5 things to do in and around Newcastle.

26th January 2022

1. Durham Castle

A scenic walk from the station reveals the magnificent building on the peninsula, standing proud. Architectural innovation, history and tales from 1000 eventful years will captivate visitors of all ages. The mediaeval city is lined with cobbled streets and market stalls, where you can gather everything you need for a picnic to enjoy by the River Wear as you watch the rowboats float by.

Entrance is by student-led guided tour only, and needs to be booked in advance. Tours last approx. 45-50 minutes.

Getting there.
The nearest rail station is Durham Station, from there it’s just a 14-minute walk to the castle.

2. Tynemouth Beach

Tynemouth Longsands boasts a mile of golden sand and rocks, dunes, and cliffs that attract visitors from across the region. The view looking north from the beach is breathtaking, so it’s no surprise that it’s one of the most painted and photographed beaches in the country.

While you're there pay a visit to Tynemouth Park, a family fun park on the other side of Grand Parade from the beach. It features a boating lake, crazy golf and themed children's play areas. Also nearby, the Tynemouth Aquarium has a wide variety of sea life and fun things for the kids to see and do.

Getting there.
A short 10 minute walk from Cullercoats Metro station (north) and Tynemouth Metro station (south).

3. Angel of the North

Since its unveiling in 1998, Anthony Gormley's Angel of the North has become one of Britain's most iconic public works of art. Visitors gaze in awe at the 20-metre high angel dominating the skyline. A wingspan of 54 metres is made of 200 tonnes of steel and weathered to a red-brown colour.

A lush park area hides a busy motorway just minutes away. The kids can run and play freely while you take the time to enjoy the panoramic views.

Getting there.
Take the train to Newcastle Railway Station, then catch a frequent bus from Eldon Square or Gateshead Interchange. Buses run every 7 minutes.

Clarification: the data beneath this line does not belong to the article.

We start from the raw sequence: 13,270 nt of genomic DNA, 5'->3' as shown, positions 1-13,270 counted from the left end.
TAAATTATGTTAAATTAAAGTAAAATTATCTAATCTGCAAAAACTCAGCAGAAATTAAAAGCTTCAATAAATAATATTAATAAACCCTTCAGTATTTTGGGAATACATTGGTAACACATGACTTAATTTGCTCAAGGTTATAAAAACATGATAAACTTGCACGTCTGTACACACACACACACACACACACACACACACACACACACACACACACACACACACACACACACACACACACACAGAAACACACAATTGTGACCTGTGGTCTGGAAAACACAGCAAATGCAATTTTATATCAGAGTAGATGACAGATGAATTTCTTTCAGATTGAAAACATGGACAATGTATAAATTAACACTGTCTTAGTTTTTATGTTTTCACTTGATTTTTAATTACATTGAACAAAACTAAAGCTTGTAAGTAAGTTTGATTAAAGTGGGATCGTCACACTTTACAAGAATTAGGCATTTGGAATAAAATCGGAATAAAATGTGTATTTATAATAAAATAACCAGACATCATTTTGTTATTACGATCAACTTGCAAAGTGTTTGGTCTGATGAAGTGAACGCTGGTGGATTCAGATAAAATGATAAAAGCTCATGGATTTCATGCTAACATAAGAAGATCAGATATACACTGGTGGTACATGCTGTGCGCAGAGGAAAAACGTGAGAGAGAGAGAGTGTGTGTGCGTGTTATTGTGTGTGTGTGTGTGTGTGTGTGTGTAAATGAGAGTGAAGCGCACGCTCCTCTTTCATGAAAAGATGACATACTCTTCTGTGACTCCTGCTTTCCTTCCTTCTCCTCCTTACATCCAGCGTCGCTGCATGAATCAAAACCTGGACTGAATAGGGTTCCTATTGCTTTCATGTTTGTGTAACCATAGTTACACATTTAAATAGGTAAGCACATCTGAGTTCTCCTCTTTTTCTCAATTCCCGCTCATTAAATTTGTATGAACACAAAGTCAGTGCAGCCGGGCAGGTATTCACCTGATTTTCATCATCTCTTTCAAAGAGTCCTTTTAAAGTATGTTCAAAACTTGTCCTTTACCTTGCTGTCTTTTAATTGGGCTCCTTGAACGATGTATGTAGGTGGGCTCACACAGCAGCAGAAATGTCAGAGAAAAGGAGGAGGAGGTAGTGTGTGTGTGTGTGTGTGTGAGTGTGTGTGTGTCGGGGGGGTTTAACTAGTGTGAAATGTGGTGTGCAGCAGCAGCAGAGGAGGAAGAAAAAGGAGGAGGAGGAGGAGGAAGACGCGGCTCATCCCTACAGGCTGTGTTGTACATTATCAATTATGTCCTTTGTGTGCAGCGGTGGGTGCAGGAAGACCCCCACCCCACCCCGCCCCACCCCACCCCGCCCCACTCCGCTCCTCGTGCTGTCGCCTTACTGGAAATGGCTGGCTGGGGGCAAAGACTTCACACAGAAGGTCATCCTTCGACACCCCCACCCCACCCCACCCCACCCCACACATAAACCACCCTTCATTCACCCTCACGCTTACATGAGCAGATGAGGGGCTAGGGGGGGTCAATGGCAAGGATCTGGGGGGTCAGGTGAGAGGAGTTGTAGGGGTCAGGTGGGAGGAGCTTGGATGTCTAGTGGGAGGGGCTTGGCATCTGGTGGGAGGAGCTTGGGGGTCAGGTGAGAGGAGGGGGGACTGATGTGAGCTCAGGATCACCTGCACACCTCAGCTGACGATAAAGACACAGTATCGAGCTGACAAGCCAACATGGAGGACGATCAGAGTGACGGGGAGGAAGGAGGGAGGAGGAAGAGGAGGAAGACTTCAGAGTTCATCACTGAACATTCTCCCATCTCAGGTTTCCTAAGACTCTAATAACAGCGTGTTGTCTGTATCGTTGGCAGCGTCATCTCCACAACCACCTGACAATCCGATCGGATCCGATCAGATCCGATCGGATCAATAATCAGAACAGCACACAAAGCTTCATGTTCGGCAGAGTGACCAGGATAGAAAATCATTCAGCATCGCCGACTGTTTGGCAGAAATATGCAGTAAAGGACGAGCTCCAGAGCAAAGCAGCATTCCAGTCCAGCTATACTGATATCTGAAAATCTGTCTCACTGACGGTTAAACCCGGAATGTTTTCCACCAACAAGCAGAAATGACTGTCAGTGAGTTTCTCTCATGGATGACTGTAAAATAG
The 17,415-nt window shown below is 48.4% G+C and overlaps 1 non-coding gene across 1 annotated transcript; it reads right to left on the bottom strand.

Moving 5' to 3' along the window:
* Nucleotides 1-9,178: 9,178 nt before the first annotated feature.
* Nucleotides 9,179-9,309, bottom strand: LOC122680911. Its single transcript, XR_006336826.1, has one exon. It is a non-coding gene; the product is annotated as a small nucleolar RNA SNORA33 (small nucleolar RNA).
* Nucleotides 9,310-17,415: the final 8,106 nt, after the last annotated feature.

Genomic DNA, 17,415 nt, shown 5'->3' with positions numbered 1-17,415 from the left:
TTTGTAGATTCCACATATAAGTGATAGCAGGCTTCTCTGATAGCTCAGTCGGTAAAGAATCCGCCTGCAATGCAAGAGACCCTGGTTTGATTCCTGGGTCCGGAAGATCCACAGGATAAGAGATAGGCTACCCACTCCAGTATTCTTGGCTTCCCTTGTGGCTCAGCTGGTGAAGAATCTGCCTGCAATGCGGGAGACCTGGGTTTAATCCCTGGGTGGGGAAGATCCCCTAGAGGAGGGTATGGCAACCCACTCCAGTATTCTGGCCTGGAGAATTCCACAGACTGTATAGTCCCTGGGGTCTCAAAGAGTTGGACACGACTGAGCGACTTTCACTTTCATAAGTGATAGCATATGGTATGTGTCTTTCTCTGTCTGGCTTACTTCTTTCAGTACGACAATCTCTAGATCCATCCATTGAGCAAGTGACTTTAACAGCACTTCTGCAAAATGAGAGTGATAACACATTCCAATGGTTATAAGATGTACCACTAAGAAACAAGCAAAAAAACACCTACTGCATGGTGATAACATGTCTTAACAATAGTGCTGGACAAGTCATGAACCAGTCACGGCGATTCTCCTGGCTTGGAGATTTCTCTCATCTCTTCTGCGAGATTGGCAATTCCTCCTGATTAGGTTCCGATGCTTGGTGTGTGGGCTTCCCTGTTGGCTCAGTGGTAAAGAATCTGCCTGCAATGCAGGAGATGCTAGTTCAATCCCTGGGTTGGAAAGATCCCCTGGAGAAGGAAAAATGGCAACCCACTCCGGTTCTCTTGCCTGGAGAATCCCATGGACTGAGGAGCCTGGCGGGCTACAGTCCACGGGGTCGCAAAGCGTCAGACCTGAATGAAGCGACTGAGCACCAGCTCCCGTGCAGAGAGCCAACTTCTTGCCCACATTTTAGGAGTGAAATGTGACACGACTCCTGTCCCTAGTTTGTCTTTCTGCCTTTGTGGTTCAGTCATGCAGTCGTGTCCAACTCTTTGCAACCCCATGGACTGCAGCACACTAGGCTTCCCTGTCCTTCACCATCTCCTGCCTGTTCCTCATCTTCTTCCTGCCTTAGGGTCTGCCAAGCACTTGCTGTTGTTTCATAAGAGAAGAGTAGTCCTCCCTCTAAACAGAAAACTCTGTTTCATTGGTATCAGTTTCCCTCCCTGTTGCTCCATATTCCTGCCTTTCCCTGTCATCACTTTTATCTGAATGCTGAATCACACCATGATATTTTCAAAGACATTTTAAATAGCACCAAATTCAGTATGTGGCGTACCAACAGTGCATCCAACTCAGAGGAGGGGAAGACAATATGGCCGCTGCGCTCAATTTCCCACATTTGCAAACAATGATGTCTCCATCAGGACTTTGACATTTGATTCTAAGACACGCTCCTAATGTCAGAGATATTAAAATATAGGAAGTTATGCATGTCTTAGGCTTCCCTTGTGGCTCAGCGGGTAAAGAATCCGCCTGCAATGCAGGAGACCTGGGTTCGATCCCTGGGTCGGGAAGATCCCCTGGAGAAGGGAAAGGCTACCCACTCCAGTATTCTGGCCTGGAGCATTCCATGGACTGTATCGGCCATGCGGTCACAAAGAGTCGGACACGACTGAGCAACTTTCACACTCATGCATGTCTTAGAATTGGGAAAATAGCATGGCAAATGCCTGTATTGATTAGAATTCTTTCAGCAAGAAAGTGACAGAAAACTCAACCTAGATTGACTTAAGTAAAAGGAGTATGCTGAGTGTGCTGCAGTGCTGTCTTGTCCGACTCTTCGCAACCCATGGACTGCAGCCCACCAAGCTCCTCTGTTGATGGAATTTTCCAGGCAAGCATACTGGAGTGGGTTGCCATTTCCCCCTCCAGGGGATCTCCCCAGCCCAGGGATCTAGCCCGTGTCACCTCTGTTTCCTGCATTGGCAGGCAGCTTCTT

4. Hadrian’s Wall

It's one of Britain's most iconic ancient landmarks, and an outstanding example of engineering and organisation. As well as the impressive stone wall itself - stretching 73 miles from Wallsend in the east to Solway Firth in the west - there are various forts housing barracks and museums throughout the route that makes it so intriguing.

Taking the train to the town of Hexham to the west is the best way to see the wall in a spectacular setting. Catch the hop-on-hop-off AD 122 Hadrian's Wall Country Bus, named after the year in which the wall was built. This route covers a lot of the wall, and you could easily see three or four sites along the way. Military Road takes you from Chesters Fort to Housesteads and Vindolanda forts, the Roman Army Museum near Greenhead.

Getting there.
The nearest rail station is Hexam, it is then a short 7-minute walk to Hexam Bus Station where you can get the AD 122 Bus.

5. Victoria Tunnel

This preserved 19th-century waggon-way runs from Town Moor to the Tyne River under Newcastle. Built to transport coal from the colliery to the river between 1842 and 1860, the tunnel was later converted into an air-raid shelter in 1939 during the Second World War.

Today, you can take guided tours through the Victoria Tunnel. Keep an ear out for the wagons full of coal heading towards the Tyne through the pitch-black tunnel. Listen for the air raid warnings, the sound of planes passing overhead dropping their bombs, and discover what life was like during World War II.

Getting there.
The nearest rail station is Manors, then approximately an 18-minute walk to the Victoria Tunnel Tours entrance.